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From the name of the German valley where Neanderthal 1 was discovered in 1856. The Düsseltal (from German Düssel, a small tributary of the River Rhine + tal ‎(valley)) itself was renamed (from Das Gesteins ‎(The Rockiness) and/or Das Hundsklipp ‎(The Cliff of Dogs)) in the early 19th century to Neandershöhle ‎(Neander’s Hollow), and again in 1850 to Neanderthal ‎(Neander Valley); both names were in honour of the German Calvinist theologian and hymn writer Joachim Neander (1650–1680). The surname Neander is a Romanisation of the Greek translation of the original German surname Neumann ‎(New man), for which reason Homo neanderthalensis is sometimes called New man in English.


  • (UK) enPR: nē.ănʹdə.täl', IPA(key): /niːˈæn.dəˌtɑːl/,[1]
  • (US) enPR: nē.ănʹdər.thäl', IPA(key): /niːˈæn.dɚˌθɑːl/; enPR: nē.ănʹdər.täl', IPA(key): /niːˈæn.dɚˌtɑːl/,[1], IPA(key): /niˈændəɹθəl/
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Neanderthal ‎(not comparable)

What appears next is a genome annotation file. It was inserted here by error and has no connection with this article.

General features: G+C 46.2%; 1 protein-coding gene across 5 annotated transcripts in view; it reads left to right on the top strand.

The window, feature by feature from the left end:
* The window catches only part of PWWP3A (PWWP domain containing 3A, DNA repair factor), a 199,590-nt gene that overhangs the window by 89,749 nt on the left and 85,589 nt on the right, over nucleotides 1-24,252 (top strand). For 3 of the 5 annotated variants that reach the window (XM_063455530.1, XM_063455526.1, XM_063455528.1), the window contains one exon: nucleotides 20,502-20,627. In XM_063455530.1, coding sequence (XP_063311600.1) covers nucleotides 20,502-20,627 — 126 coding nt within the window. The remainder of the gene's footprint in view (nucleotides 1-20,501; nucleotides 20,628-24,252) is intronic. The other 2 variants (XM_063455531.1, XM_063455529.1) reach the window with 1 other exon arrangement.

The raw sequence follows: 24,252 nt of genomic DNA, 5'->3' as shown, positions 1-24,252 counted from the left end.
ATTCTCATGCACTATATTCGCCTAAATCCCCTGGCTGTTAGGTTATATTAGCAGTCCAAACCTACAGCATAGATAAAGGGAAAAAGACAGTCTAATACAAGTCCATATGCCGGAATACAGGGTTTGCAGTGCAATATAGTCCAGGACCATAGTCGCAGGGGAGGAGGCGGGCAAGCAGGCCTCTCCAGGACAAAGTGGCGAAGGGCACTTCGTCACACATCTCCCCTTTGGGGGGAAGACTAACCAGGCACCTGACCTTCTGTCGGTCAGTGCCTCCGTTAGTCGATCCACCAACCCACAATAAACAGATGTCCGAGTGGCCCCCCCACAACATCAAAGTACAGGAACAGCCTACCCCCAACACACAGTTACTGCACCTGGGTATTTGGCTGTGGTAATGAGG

1. Of or pertaining to Homines neanderthalenses.
    The capacity of the Neanderthal skull was 10% larger than that of modern humans.
  2. Old-fashioned, opposed to change (in allusion to Homo neanderthalensis).
  3. Of or pertaining to the Neander Valley in Germany.

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Neanderthal ‎(plural Neanderthals)

  1. A specimen of the now extinct species Homo neanderthalensis.
  2. (pejorative) A primitive person.

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  1. 1.0 1.1 Neanderthal” listed in the Cambridge Advanced Learner’s Dictionary (Cambridge University Press 2009)